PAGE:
Architecture is not, or at least, it should not, be a purely creative endeavor. There is an “in-your-face” aspect to architecture that doesn’t exist in painting or writing. If people have to live in and around your angst-driven manifesto on the futility of man, many will not appreciate it. Architects must use creative faculties but they should do so to produce buildings that represent communal values, to produce structures that are valuable to the community as a whole.

If that means that there’s little meaning behind them, or if the imagery is mostly trite (again, neoclassical public buildings referencing the greek agora to demonstrate our cultural commitment to democracy). If you don’t like producing such things, then you’re in the wrong profession. Why not switching to something where personal expression is less destructive, like sculpture?

Modernist Fallacy #6: That some modernist structures are popular validates the Modernist dogma

If you blindfolded me and put me in a basketball court with a bunch of balls, I’d eventually get a few through the hoop, even if hundreds would end up in the stands. How long are Modernists going to skate on the Bilbao success? And anyway, often when Modernism is successful it’s because the architect cheated and used historical but heavily obscure styles (witness again Wright and Inka).

I’d like to add to this Modernist Fallacy #6a: There’s no difference between the Iconic and the Vernacular. Modernism manages to produce—from time to time—some great iconic structures. But the fact is that there is a very small market for such structures and the vast majority of the buildings built in this would aught to “fit in” to their existing context. What would Paris look like if every building tried to be as unique and iconic as the Eiffel Tower? (Ablarc put together a wonderful photo thread that illustrated that point as well).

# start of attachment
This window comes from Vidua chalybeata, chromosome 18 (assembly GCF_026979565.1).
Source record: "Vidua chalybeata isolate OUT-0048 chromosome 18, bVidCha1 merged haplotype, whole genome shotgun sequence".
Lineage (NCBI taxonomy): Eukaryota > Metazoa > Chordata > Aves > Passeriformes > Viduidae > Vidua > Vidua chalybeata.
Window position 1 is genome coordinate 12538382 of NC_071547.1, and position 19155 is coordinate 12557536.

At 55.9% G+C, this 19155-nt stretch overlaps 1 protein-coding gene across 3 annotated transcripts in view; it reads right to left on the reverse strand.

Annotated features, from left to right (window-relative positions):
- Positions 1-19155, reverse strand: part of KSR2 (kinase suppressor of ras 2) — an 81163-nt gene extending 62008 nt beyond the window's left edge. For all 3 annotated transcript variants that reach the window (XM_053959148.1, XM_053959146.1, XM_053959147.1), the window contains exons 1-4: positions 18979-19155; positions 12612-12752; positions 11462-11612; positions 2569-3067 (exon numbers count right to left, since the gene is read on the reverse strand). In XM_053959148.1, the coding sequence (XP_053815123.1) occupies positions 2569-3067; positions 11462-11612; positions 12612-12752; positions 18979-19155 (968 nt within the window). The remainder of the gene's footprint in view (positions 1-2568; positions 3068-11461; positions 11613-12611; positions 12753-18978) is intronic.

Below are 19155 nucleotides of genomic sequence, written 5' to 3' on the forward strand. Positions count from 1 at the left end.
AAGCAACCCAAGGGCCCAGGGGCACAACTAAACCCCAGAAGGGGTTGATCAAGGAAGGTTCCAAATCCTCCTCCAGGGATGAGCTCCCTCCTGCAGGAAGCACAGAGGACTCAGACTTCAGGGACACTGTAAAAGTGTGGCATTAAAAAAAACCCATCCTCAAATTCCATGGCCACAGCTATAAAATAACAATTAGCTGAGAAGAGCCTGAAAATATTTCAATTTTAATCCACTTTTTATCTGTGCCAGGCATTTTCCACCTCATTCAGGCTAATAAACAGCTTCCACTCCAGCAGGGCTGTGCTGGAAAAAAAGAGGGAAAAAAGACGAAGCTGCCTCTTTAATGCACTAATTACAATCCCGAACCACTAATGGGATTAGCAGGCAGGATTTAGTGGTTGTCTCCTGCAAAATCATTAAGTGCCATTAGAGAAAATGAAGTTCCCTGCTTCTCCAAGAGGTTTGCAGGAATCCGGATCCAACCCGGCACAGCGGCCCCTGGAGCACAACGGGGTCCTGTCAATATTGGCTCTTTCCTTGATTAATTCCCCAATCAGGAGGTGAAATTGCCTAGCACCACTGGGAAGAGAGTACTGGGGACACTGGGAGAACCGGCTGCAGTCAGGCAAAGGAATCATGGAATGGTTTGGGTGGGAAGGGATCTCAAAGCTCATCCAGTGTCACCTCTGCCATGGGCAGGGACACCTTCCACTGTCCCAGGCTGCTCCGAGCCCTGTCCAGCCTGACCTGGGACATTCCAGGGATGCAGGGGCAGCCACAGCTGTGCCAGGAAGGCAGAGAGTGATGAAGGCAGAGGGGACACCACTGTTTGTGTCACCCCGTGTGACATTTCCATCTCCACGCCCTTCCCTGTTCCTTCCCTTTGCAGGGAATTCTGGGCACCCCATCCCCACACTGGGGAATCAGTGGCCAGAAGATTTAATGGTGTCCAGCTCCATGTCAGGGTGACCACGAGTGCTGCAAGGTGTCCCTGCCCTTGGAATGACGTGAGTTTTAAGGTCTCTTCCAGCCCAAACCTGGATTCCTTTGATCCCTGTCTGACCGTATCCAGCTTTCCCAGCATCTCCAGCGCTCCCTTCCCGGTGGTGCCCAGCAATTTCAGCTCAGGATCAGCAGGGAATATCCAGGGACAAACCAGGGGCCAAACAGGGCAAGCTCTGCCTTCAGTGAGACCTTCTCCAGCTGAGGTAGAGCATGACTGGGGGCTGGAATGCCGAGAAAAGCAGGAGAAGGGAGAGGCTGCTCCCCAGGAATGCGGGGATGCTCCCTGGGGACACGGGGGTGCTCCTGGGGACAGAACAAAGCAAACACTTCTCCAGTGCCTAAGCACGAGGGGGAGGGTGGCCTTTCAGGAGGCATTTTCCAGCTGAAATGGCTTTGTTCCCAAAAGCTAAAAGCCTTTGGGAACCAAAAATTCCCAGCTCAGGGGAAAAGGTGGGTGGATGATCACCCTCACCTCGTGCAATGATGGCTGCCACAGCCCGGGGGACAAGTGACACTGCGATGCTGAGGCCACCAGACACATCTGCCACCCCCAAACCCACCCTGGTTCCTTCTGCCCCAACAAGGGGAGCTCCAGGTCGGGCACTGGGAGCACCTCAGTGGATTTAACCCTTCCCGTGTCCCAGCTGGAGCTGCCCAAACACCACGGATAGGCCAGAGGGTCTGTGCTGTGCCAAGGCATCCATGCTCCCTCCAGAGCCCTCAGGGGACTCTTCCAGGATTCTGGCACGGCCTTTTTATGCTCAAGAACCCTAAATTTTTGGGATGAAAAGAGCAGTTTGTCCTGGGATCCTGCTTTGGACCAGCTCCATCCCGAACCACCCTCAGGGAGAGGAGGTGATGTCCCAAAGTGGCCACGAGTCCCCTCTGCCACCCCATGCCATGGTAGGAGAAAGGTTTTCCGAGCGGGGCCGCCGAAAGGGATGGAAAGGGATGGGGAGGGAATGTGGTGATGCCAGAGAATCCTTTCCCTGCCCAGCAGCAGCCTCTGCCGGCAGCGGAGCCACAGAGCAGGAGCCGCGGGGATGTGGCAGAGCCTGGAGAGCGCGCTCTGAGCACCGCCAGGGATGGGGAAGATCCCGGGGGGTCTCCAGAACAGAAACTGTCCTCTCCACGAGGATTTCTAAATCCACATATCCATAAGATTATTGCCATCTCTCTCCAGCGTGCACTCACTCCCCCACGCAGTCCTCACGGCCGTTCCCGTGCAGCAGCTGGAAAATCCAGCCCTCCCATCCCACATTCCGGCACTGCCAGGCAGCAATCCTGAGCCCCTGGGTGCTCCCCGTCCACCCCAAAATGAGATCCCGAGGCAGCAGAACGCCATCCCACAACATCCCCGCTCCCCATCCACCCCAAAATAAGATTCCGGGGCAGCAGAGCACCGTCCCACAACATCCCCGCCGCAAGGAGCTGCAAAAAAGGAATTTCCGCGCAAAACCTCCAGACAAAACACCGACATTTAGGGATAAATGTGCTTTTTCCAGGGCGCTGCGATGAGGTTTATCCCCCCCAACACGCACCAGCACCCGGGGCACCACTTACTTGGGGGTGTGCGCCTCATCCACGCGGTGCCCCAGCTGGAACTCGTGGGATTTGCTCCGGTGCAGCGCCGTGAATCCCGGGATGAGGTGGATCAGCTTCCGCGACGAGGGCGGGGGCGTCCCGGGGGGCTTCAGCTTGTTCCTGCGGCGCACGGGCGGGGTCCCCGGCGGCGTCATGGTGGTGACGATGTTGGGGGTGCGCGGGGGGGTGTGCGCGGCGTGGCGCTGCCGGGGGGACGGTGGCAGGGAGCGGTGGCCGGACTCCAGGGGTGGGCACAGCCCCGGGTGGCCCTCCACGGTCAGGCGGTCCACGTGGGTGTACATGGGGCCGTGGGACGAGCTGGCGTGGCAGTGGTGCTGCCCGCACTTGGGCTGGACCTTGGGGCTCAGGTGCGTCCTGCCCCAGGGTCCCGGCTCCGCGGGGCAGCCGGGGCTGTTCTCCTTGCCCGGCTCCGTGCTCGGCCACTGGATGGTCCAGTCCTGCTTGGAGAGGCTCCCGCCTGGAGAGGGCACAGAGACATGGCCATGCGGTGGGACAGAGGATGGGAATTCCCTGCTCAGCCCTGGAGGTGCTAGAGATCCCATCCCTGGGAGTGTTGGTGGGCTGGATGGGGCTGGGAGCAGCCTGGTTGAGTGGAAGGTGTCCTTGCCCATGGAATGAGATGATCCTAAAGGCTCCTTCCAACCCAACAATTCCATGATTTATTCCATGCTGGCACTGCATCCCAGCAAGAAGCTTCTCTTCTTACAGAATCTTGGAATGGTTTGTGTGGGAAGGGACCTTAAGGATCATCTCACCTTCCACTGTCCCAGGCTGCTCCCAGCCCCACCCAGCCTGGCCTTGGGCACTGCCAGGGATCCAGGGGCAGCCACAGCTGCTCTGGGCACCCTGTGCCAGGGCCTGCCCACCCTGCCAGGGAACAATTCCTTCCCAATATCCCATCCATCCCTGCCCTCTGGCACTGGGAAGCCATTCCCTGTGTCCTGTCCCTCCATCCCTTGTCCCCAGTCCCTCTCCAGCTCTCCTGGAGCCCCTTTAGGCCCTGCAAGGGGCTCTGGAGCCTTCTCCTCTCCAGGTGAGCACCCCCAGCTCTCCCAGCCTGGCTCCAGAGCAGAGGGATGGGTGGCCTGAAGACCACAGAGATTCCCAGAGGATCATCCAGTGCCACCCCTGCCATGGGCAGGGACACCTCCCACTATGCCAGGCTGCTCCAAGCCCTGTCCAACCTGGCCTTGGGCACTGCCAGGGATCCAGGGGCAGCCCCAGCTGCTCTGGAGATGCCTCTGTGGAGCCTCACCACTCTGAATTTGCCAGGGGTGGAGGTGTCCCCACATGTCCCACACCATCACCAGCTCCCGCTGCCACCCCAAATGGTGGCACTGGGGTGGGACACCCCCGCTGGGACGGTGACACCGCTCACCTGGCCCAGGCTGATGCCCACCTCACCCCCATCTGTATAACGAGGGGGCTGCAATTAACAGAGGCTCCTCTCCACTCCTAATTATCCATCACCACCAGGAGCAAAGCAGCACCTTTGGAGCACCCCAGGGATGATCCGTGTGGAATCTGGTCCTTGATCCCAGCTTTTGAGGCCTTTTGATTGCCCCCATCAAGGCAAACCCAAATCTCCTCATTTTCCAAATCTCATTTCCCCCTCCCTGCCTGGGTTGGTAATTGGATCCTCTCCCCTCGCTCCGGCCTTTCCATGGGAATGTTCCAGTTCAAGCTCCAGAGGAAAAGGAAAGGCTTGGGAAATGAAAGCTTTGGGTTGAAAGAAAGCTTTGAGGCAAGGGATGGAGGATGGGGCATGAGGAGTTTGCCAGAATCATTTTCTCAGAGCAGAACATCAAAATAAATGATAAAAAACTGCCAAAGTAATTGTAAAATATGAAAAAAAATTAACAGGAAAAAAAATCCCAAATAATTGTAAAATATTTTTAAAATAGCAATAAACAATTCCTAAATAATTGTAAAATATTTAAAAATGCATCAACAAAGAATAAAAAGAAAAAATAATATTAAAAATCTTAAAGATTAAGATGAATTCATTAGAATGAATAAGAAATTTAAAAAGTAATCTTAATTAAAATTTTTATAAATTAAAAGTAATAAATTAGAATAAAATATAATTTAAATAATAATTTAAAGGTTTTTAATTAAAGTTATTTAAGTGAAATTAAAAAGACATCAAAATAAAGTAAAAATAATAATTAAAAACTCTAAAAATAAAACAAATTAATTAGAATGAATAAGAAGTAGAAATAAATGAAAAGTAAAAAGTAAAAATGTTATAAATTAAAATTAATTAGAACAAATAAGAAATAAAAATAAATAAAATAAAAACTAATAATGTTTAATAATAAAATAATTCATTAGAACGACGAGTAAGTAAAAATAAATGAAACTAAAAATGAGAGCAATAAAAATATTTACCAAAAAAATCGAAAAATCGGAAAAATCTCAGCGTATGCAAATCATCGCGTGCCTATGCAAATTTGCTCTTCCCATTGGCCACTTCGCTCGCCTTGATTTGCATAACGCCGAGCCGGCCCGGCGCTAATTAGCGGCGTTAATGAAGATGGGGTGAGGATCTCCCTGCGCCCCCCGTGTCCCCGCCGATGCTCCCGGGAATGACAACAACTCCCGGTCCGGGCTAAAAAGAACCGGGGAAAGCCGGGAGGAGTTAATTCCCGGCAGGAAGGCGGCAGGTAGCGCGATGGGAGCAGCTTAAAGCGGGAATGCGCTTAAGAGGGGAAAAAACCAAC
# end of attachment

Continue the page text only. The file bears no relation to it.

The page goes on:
bravo, jordan. This is the definitive summary and expansion of the arguments in this thread. :-D
 

steel

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#88
Fake historic Fallacy #1: Every thing good in architecture has already been done The great modernist houses presented in Dwell each month disprove this one.

Fake Historic Fallacy #2: Historic looking buildings blend in with real historic buildings What is inherently good about a building blending in? If you look at older buildings you will find that they were generally trying not to blend in. That is why they used so many styles, motiffs and decorations.


Steel: You live in Chicago, right? Have you ever mistook Chicago Union Station for a Greek temple, or the University of Chicago for a medieval monastery? Both of those things knowingly used architectural styles that were not strictly “of their time.” One could argue that UoC was being dishonest because they built the campus to look as if it were ancient and storied despite the fact that it was an instant University in an instant Metropolis. But the architects saw their work as not reflecting what the University was, but rather, what it aspired to be. Now over one hundred years after its founding I think we can conclude that their dream was a success and the architecture fits it very well.